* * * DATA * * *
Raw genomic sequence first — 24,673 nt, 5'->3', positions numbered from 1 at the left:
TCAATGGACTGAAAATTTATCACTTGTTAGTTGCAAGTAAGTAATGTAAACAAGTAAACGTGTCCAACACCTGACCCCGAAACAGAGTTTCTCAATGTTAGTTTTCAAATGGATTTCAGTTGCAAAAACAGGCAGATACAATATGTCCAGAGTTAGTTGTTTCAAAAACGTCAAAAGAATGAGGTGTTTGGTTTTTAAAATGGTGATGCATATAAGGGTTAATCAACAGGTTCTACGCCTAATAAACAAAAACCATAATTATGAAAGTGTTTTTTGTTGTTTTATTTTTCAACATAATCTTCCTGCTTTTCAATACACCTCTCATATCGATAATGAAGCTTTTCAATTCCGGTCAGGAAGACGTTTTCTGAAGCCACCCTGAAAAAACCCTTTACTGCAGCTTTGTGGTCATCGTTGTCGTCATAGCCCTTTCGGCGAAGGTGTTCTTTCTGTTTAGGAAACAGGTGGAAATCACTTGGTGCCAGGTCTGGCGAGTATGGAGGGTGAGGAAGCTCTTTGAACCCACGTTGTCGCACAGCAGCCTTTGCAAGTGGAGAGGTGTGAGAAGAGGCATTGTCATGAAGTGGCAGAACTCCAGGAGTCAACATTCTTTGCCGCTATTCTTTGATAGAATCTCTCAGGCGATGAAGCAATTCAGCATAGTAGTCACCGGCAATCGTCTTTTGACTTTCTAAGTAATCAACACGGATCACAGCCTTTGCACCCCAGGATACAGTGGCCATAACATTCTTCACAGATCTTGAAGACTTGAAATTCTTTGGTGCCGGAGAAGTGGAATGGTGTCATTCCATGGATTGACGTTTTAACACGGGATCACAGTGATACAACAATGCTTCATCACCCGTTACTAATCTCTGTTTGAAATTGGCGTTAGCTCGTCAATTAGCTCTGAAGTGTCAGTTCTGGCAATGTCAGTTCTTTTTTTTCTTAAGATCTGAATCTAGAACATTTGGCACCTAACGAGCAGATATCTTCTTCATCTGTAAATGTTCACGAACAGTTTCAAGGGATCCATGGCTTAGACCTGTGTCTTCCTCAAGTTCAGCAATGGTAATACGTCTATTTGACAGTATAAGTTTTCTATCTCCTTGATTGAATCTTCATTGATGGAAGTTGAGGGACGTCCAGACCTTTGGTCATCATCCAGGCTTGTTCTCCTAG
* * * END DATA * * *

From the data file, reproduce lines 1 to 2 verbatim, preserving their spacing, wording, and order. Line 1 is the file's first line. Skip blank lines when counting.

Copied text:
Raw genomic sequence first — 24,673 nt, 5'->3', positions numbered from 1 at the left:
TCAATGGACTGAAAATTTATCACTTGTTAGTTGCAAGTAAGTAATGTAAACAAGTAAACGTGTCCAACACCTGACCCCGAAACAGAGTTTCTCAATGTTAGTTTTCAAATGGATTTCAGTTGCAAAAACAGGCAGATACAATATGTCCAGAGTTAGTTGTTTCAAAAACGTCAAAAGAATGAGGTGTTTGGTTTTTAAAATGGTGATGCATATAAGGGTTAATCAACAGGTTCTACGCCTAATAAACAAAAACCATAATTATGAAAGTGTTTTTTGTTGTTTTATTTTTCAACATAATCTTCCTGCTTTTCAATACACCTCTCATATCGATAATGAAGCTTTTCAATTCCGGTCAGGAAGACGTTTTCTGAAGCCACCCTGAAAAAACCCTTTACTGCAGCTTTGTGGTCATCGTTGTCGTCATAGCCCTTTCGGCGAAGGTGTTCTTTCTGTTTAGGAAACAGGTGGAAATCACTTGGTGCCAGGTCTGGCGAGTATGGAGGGTGAGGAAGCTCTTTGAACCCACGTTGTCGCACAGCAGCCTTTGCAAGTGGAGAGGTGTGAGAAGAGGCATTGTCATGAAGTGGCAGAACTCCAGGAGTCAACATTCTTTGCCGCTATTCTTTGATAGAATCTCTCAGGCGATGAAGCAATTCAGCATAGTAGTCACCGGCAATCGTCTTTTGACTTTCTAAGTAATCAACACGGATCACAGCCTTTGCACCCCAGGATACAGTGGCCATAACATTCTTCACAGATCTTGAAGACTTGAAATTCTTTGGTGCCGGAGAAGTGGAATGGTGTCATTCCATGGATTGACGTTTTAACACGGGATCACAGTGATACAACAATGCTTCATCACCCGTTACTAATCTCTGTTTGAAATTGGCGTTAGCTCGTCAATTAGCTCTGAAGTGTCAGTTCTGGCAATGTCAGTTCTTTTTTTTCTTAAGATCTGAATCTAGAACATTTGGCACCTAACGAGCAGATATCTTCTTCATCTGTAAATGTTCACGAACAGTTTCAAGGGATCCATGGCTTAGACCTGTGTCTTCCTCAAGTTCAGCAATGGTAATACGTCTATTTGACAGTATAAGTTTTCTATCTCCTTGATTGAATCTTCATTGATGGAAGTTGAGGGACGTCCAGACCTTTGGTCATCATCCAGGCTTGTTCTCCTAG